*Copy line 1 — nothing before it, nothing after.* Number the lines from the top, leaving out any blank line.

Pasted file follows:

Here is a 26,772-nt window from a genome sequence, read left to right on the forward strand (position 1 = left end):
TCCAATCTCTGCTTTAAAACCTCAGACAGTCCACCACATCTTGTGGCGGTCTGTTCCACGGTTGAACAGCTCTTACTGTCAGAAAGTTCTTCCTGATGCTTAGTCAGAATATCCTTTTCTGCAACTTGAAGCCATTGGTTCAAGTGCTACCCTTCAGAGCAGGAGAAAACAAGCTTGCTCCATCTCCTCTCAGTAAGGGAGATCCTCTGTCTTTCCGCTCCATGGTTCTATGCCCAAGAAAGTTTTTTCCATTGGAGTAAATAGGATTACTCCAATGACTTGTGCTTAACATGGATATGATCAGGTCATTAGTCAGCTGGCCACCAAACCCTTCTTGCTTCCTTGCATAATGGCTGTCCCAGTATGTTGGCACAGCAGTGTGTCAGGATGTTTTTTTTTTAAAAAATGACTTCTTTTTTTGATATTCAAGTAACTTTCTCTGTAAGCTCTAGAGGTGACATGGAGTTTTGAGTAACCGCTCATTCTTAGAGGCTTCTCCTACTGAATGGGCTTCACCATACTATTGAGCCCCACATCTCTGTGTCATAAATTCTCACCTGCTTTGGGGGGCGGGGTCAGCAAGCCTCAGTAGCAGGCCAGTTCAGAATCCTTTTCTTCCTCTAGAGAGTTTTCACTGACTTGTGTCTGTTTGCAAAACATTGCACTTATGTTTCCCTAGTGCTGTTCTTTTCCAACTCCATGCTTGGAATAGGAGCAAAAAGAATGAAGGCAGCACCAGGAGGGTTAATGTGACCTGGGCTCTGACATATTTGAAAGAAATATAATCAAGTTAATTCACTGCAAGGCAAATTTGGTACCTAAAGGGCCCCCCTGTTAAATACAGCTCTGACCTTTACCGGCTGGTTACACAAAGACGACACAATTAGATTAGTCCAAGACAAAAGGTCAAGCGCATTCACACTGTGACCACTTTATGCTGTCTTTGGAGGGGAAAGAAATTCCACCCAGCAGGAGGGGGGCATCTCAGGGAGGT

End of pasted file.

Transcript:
Here is a 26,772-nt window from a genome sequence, read left to right on the forward strand (position 1 = left end):